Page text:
Review: Suicide Forest “Reluctantly” [Avantgarde Music]

Review: Suicide Forest “Reluctantly” [Avantgarde Music]

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Score 40%
40 %
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Prolific multi-instrumentalist Austin Krueger returns in the guise of his one-man metal act Suicide Forest with a 9th release in 5 years all the way from Tucson, Arizona.

Not as interesting as previous work but still exquisitely produced, recorded, and engineered, what Krueger is able to accomplish on his own is impressive. The standout element, other than the studio work, are the vocals, which are consistently scolding whilst being measured and articulate. The music, however, seems like a backdrop for the vocals alone, as they offer nothing new and plod along for most of the album.

First track As the Light Fades Part I is a whole 7 and half minutes, with no climax, build/release, call-and-respond, no intricate orchestration or playing, and therefore nothing special, but if slow-paced black metal is your thing then look no further. The second track starts with a nice arpeggio, atmospheric and pleasant, but lasts far too long (2 minutes and 24 seconds, to be precise) before workmanlike drum thudding and scratchy riffs take over. Independently, the instruments do nothing of interest, so as a collective they offer nothing other than filler music from a generic black metal album. This goes on till the 9 and a half minutes, where we close out with the same arpeggios we were greeted with for another 2 minutes. An attempt at bleakness just leaves the listener weary instead and sounds like a timid effort at sounding like something NONE would produce.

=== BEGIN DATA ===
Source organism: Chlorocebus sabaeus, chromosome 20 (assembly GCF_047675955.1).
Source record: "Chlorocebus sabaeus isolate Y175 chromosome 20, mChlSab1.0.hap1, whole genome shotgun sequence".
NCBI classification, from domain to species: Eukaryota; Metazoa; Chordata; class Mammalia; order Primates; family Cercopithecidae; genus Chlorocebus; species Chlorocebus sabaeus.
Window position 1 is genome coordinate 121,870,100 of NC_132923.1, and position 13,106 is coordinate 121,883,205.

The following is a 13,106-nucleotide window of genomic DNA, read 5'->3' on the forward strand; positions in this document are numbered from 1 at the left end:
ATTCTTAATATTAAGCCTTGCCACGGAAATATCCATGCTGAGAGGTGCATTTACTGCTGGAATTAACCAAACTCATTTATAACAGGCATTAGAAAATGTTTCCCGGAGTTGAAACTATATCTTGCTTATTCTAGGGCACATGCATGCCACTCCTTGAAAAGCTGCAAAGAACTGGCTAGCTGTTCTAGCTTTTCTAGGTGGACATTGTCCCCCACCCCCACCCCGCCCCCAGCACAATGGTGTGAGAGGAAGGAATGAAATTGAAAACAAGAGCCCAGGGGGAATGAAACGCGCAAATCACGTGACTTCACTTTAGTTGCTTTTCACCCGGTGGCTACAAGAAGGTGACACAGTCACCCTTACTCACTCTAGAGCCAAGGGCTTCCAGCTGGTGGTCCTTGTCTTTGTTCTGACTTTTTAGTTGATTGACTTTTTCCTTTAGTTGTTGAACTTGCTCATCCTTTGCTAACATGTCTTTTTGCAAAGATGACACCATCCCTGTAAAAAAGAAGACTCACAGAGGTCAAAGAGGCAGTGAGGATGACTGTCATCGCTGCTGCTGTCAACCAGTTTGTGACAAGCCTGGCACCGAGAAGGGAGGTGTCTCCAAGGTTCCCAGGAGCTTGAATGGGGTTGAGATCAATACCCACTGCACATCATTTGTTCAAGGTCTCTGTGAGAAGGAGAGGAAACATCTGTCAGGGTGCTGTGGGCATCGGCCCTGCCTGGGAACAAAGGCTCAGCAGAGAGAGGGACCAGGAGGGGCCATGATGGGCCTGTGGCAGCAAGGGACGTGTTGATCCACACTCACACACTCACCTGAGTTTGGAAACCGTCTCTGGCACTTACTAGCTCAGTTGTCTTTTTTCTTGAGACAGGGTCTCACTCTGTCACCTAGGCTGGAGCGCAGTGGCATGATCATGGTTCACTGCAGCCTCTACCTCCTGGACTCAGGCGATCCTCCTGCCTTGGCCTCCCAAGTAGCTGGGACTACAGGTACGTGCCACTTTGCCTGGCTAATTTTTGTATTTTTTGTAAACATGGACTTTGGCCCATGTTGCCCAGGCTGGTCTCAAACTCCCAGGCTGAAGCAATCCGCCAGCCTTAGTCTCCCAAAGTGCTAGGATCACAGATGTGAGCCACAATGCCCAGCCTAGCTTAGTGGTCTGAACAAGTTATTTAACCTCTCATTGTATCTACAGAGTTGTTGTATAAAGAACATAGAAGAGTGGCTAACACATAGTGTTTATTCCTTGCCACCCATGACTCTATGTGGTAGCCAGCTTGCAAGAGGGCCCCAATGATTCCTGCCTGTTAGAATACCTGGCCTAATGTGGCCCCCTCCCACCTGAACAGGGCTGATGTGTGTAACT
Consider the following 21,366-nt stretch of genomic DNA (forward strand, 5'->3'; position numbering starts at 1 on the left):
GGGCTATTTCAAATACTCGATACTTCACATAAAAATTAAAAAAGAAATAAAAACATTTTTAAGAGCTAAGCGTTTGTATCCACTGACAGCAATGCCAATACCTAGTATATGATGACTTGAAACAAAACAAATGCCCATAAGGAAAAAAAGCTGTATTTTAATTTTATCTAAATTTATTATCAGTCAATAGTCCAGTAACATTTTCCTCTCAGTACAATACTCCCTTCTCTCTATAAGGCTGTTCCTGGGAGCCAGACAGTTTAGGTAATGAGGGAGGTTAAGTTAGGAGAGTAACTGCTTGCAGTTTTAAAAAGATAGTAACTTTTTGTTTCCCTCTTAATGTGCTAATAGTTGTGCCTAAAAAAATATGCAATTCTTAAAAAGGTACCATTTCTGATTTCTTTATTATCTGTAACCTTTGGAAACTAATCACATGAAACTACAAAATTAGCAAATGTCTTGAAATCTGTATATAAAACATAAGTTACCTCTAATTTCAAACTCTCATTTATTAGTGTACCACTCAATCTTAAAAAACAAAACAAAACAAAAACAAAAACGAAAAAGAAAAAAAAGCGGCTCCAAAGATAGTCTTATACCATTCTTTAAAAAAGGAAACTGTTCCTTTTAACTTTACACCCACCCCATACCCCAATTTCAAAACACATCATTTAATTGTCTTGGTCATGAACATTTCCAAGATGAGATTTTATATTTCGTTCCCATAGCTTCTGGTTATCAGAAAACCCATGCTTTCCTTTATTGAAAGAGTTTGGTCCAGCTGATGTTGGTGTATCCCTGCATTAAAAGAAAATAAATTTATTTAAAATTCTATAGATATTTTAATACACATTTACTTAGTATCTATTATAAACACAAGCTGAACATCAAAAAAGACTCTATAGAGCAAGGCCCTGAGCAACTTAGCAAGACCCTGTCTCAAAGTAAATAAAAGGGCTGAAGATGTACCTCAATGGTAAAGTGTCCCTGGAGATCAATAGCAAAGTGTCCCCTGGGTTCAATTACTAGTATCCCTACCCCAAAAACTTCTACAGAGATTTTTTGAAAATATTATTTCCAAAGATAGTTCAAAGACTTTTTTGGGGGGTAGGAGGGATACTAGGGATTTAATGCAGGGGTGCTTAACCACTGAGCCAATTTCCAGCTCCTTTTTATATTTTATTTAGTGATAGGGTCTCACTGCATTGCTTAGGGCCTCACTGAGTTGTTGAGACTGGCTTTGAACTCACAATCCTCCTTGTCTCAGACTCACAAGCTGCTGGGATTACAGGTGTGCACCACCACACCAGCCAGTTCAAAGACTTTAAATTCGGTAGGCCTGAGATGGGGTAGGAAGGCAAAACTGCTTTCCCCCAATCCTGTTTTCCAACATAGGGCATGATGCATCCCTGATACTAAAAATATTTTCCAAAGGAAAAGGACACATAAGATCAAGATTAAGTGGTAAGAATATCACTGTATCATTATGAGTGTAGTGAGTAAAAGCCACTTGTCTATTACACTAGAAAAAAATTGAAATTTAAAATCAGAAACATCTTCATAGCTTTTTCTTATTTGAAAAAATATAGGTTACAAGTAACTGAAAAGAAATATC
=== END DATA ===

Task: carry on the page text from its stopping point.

Third track Reluctantly offers the same result whether you listen actively or passively skip through it, other than more droning black metal basslines, generic synths, scratchy guitars, unoriginal drumming. Moody instrumental Remorse is very nicely done, but again, an attempt at atmosphere just means slow arpeggios over a rumbling bass, which requires no thought or musicianship whatsoever. It’s the kind of 4.5 minutes that a composer would donate to a film’s score for a scene where the moody protagonist goes for a drive at night through the city on his lonesome but isn’t the kind of 4.5 minutes you should have in a 5-track EP to show off your talents as a musician. Trembling in Emptiness begins with 3 minutes of synth, which is even far too much for synth-based music, before the usual drumming and guitar work takes centre stage.

Through luck or hard work we may see a winning release from Suicide Forest in time to come, and if Krueger’s work rate so far is anything to go by, it won’t be long before we stop talking about potential and talk about music to celebrate.

Release date: March 26th, 2021

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